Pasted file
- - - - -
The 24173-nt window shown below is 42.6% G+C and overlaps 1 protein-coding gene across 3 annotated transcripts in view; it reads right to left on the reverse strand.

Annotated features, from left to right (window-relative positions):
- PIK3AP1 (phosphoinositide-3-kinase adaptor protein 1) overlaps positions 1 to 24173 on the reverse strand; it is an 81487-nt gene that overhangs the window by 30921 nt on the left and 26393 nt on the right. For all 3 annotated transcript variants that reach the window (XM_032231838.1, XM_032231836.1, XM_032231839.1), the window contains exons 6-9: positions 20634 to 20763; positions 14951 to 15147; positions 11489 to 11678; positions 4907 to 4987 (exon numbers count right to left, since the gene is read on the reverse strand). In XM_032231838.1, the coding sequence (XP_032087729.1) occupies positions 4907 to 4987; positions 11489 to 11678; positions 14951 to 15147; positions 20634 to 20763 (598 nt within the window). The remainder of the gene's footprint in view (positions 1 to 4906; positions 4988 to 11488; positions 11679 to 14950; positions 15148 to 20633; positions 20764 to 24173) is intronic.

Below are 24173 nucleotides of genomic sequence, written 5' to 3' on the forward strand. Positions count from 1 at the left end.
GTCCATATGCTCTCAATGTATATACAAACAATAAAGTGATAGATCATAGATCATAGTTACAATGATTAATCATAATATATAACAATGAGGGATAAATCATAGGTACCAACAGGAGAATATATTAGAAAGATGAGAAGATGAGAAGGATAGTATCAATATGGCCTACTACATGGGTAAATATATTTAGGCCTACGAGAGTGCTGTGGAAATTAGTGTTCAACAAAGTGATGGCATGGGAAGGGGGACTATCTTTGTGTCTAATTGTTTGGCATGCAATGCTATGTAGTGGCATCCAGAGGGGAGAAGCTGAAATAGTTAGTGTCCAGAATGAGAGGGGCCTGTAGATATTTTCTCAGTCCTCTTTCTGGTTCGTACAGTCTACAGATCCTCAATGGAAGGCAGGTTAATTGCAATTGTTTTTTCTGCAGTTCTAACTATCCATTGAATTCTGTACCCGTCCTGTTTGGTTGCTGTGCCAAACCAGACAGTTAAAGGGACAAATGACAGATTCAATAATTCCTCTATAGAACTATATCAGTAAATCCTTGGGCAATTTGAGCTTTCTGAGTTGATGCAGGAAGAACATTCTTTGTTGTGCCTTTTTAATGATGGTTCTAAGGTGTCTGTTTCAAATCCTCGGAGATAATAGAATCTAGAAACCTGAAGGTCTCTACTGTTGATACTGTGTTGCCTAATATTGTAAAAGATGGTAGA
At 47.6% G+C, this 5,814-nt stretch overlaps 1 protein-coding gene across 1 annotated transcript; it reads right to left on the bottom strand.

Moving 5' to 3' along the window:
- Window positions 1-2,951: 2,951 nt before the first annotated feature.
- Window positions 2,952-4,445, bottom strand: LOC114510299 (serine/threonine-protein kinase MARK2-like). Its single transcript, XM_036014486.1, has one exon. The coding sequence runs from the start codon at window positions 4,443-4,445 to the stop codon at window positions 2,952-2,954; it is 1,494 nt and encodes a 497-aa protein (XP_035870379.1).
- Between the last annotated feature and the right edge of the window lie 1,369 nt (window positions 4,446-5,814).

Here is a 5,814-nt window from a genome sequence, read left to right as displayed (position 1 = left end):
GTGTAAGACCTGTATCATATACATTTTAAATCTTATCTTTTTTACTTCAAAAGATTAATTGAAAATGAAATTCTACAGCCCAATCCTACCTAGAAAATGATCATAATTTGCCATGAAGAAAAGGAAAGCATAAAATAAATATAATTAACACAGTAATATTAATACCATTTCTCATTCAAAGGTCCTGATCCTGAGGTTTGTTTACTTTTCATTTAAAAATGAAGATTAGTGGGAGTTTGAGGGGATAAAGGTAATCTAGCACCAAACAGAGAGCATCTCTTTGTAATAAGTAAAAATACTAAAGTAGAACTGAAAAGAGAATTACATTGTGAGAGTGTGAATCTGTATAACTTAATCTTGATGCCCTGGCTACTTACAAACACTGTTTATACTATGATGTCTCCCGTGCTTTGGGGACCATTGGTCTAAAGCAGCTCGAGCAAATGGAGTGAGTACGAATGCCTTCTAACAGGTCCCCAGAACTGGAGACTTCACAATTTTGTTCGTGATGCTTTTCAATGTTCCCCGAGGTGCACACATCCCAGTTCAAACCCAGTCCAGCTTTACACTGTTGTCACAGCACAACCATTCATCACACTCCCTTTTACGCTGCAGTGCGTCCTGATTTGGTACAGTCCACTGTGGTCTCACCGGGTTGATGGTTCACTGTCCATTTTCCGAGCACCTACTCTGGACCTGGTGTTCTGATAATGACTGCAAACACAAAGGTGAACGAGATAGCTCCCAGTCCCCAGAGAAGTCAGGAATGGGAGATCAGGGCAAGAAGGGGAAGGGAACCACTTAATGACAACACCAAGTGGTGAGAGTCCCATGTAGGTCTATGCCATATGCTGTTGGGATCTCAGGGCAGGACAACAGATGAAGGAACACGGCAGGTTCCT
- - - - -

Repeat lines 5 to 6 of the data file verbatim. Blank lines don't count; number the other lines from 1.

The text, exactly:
GTCCATATGCTCTCAATGTATATACAAACAATAAAGTGATAGATCATAGATCATAGTTACAATGATTAATCATAATATATAACAATGAGGGATAAATCATAGGTACCAACAGGAGAATATATTAGAAAGATGAGAAGATGAGAAGGATAGTATCAATATGGCCTACTACATGGGTAAATATATTTAGGCCTACGAGAGTGCTGTGGAAATTAGTGTTCAACAAAGTGATGGCATGGGAAGGGGGACTATCTTTGTGTCTAATTGTTTGGCATGCAATGCTATGTAGTGGCATCCAGAGGGGAGAAGCTGAAATAGTTAGTGTCCAGAATGAGAGGGGCCTGTAGATATTTTCTCAGTCCTCTTTCTGGTTCGTACAGTCTACAGATCCTCAATGGAAGGCAGGTTAATTGCAATTGTTTTTTCTGCAGTTCTAACTATCCATTGAATTCTGTACCCGTCCTGTTTGGTTGCTGTGCCAAACCAGACAGTTAAAGGGACAAATGACAGATTCAATAATTCCTCTATAGAACTATATCAGTAAATCCTTGGGCAATTTGAGCTTTCTGAGTTGATGCAGGAAGAACATTCTTTGTTGTGCCTTTTTAATGATGGTTCTAAGGTGTCTGTTTCAAATCCTCGGAGATAATAGAATCTAGAAACCTGAAGGTCTCTACTGTTGATACTGTGTTGCCTAATATTGTAAAAGATGGTAGA
At 47.6% G+C, this 5,814-nt stretch overlaps 1 protein-coding gene across 1 annotated transcript; it reads right to left on the bottom strand.